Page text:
Those who forget the Lord ‘walk after strange gods’. With his rune pendant and talk of growing towards the sun, Bowden sounds little different from a hippy, yet he claims that ’the ‘60s revolution is a cultural revolution, not really an economic one, but a cultural and social revolution and it needs to be reversed or changed.’ How he proposes to do this is unclear. ‘The energy can be taken and changed and moved in a new direction, you see? Everything’s about energy. Master it, control it, and you can control the world.’ And this vision of man as master — man in control of the world — isn’t so different from the liberal dream of autonomy after all.

Catholic not Orthodox

“Compared to the Roman Catholic Church the so-called Orthodox Church is just a collection of fossilised and moribund fragments of what was once a great and living Church. Indeed it seems to me to be a great object lesson in the disastrous consequences of abandoning the rock on which the Church of Christ was built.” - Rev. C. J. MacGillivray, in his book, Through the East to Rome (1931)

Why what starts in schism ends in heresy

Christ declared definitely that His Church would be one fold under one shepherd, but there is no agreed authority among the Orthodox Churches.

There are at least 16 different Orthodox Churches existing independently of one another.

Like all schismatical Churches, it has ended by splitting up into further divisions. Just as there is no united form of Protestantism, there is no one united Orthodox Church.

It has no way of deciding matters of faith or morals infallibly. What is its teaching on birth control, divorce, IVF, medical and health ethics?

On all these vital matters it has no authoritative or binding statement.

Indeed, when asked about the Orthodox position on birth control, Patriarch Bartholomew, the Greek Orthodox archbishop of Constantinople, replied that "according to a long-held tradition, the Greek Orthodox Church avoids dictating or making categorical decisions of a social or ethical nature." (Time Magazine, 5 May 1997)

It is mostly confined to the Greeks and Slavs and their descendants wherever they have migrated.

Its total following is only around 220 million, and it doesn’t make much missionary effort.

It lacks the continued juridical succession of apostolic authority.

The Orthodox Church acknowledges a bond with definitely heretical Churches, but they acknowledge no real bond with the Catholic Church.

They reject the unity that only the Church of Christ can give and therefore lack the supreme spiritual authority of the Papacy. They tried uniting around the Patriarchate of Constantinople, but that wasn’t sufficient to prevent secular princes demanding a separation church for each kingdom.

A unity of reverence isn’t enough. Only a unity of obedience suffices:

“If a man will not hear the Church, let him be as the heathen." (Matthew 18:17)

Before the Great Schism commenced by Photius in 867 A.D., the Patriarchs of Constantinople were all subject to the Pope. There were no Patriarchs of the Greek Orthodox Church.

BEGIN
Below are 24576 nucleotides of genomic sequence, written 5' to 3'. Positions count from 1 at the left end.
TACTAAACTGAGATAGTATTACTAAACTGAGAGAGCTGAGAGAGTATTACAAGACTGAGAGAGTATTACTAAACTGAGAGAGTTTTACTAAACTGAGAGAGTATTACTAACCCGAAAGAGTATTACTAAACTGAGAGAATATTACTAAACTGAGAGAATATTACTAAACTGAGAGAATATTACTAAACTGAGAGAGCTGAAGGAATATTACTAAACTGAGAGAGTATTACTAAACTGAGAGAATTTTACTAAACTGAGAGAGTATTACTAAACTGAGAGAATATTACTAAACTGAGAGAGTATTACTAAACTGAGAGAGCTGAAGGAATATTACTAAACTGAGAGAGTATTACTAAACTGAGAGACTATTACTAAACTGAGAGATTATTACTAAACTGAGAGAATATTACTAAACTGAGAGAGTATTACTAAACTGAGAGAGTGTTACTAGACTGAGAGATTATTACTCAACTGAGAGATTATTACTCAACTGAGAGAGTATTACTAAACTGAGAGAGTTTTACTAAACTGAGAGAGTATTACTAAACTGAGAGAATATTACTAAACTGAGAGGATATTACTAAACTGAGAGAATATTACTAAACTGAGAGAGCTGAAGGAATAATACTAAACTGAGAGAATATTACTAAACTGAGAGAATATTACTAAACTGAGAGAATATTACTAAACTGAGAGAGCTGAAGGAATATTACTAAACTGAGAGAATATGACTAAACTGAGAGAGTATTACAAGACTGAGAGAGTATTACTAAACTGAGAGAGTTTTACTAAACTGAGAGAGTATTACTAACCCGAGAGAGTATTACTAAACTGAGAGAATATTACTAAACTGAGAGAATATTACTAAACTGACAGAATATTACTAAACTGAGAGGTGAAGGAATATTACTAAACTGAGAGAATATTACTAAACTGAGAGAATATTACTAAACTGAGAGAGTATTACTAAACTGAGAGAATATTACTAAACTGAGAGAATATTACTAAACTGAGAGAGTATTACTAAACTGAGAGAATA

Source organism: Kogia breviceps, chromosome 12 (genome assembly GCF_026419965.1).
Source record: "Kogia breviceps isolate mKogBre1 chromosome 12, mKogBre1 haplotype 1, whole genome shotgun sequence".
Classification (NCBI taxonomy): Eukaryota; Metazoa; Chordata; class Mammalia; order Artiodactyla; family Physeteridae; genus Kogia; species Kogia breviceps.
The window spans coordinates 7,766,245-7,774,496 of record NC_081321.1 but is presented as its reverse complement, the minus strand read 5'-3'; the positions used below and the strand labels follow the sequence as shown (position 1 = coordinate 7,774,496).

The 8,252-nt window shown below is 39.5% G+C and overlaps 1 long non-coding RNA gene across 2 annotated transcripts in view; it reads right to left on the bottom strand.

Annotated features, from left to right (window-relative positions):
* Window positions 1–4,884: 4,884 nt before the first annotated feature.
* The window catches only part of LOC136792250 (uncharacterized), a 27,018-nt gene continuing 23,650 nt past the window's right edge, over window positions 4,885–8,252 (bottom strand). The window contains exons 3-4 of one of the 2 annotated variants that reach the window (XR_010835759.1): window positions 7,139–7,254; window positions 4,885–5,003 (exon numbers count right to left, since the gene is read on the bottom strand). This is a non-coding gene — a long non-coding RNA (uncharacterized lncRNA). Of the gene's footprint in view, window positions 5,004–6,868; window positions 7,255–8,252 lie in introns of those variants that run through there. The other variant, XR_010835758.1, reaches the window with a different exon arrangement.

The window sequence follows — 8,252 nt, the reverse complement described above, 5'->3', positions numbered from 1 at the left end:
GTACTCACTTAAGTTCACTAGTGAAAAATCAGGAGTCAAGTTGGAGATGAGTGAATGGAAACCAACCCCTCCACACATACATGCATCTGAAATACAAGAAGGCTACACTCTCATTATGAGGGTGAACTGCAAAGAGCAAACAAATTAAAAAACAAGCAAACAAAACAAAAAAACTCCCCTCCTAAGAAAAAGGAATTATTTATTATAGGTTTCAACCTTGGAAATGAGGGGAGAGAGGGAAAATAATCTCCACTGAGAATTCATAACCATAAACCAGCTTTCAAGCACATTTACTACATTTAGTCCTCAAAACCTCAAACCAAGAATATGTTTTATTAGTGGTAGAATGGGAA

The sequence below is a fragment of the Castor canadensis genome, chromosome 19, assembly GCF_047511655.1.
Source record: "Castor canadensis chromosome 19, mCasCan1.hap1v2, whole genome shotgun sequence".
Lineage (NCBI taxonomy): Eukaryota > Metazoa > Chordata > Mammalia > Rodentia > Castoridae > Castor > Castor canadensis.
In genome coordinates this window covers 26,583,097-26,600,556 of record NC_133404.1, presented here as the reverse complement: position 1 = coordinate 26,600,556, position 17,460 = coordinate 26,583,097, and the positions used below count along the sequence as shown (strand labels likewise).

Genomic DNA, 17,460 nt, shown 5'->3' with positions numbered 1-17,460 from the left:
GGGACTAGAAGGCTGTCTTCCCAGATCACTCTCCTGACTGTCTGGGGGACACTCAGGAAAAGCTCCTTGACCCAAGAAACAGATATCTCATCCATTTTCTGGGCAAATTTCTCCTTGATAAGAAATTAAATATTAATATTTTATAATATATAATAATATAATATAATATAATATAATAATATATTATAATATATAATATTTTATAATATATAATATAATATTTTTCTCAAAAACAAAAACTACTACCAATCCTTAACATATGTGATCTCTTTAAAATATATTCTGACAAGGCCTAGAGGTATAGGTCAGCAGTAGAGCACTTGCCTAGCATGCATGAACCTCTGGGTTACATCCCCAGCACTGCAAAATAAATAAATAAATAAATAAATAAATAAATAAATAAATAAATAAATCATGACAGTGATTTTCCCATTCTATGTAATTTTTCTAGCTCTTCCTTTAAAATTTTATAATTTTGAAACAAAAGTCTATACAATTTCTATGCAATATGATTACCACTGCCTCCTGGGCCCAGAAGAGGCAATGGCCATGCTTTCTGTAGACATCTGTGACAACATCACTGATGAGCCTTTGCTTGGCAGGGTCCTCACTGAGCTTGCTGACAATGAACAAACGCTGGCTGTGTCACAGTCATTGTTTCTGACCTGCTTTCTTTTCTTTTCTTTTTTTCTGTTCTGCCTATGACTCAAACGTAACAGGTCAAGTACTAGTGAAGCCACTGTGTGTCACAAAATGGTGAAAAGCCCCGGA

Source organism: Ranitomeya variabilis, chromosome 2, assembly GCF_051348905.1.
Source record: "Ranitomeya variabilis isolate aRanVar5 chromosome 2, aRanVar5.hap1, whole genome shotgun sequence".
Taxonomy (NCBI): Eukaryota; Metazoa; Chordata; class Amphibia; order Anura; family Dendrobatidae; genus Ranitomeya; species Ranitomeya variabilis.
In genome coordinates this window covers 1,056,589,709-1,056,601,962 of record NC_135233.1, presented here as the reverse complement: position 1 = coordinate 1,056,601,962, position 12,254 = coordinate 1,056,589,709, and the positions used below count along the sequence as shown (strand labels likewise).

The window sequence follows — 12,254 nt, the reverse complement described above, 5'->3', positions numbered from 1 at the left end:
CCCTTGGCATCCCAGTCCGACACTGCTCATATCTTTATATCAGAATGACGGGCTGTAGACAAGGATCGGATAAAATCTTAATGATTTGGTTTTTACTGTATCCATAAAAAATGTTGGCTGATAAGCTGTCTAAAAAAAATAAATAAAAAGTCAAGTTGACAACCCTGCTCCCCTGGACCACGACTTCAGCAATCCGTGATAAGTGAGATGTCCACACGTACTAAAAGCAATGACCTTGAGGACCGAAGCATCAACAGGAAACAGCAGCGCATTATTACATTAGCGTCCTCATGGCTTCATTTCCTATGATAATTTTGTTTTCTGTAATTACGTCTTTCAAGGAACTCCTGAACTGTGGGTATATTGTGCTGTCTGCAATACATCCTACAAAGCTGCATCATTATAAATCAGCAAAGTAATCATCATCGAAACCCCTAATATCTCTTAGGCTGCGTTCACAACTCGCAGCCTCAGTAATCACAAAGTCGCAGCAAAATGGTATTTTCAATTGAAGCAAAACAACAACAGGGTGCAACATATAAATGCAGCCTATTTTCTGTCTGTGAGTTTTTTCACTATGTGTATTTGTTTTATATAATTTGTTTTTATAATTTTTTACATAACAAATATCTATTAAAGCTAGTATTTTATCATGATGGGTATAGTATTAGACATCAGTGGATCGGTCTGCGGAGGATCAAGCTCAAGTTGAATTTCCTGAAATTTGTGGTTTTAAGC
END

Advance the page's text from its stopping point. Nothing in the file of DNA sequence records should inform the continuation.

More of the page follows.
The First Council of Constantinople in 381, for example, demanded that the Bishop of Constantinople should rank next after the Bishop of Rome, and before the Bishops of Alexandria and Antioch. The Eastern Bishops affirmed at the end of The Council of Chalcedon in 451, “Peter has spoken by Leo.” A century and a half later, Pope Gregory I wrote, "Who doubts that the Church of Constantinople is subject to the Apostolic See?" The Patriarch of Constantinople, and all the Eastern Bishops signed the formula of Hormisdas, who was Pope from 514 to 523. That formula contained these words,

“We follow the Apostolic See in everything and teach all its laws. I hope to be in that one Communion taught by the Apostolic See in which is the whole, real, and perfect solidity of the Christian religion.”

In 861, missionaries from Constantinople converted the Bulgarians. To bring them under the jurisdiction of the Latin Patriarchate of the West rather than have them under the Patriarchate of Constantinople, Pope Nicholas I appointed Bishops for the Bulgarians in 866.

But partly this was also to maintain Rome’s political authority over Constantinople, and the Greeks resented it. Photius, Patriarch of Constantinople, wrote to the Pope in 867 condemning the Catholic Church. Although provoked politically, he also made various doctrinal charges. The schism started when the Pope excommunicated Photius, who retaliated by excommunicating the Pope.
After Photius made peace with Pope John VIII, he was duly recognized as Patriarch of Constantinople. This reconciliation lasted until Photius died, but then trouble started again.

After various difficulties, Michael Cerularius, the then Patriarch of Constantinople, renewed the break with Rome in 1054. He wanted to be universal Patriarch over the whole Church. Appealing to the political importance of Constantinople, he won over the Emperor. And since then, the Patriarchs of Constantinople haven’t submitted to the jurisdiction of the Pope or sought his confirmation for their appointments.

But Greek Delegates to the Second Council of Lyons in 1274 (and at the Council of Florence in 1439) admitted that they should. They sought a return to unity with Rome. On each occasion, however, on their return to the East, national interest repudiated their admissions.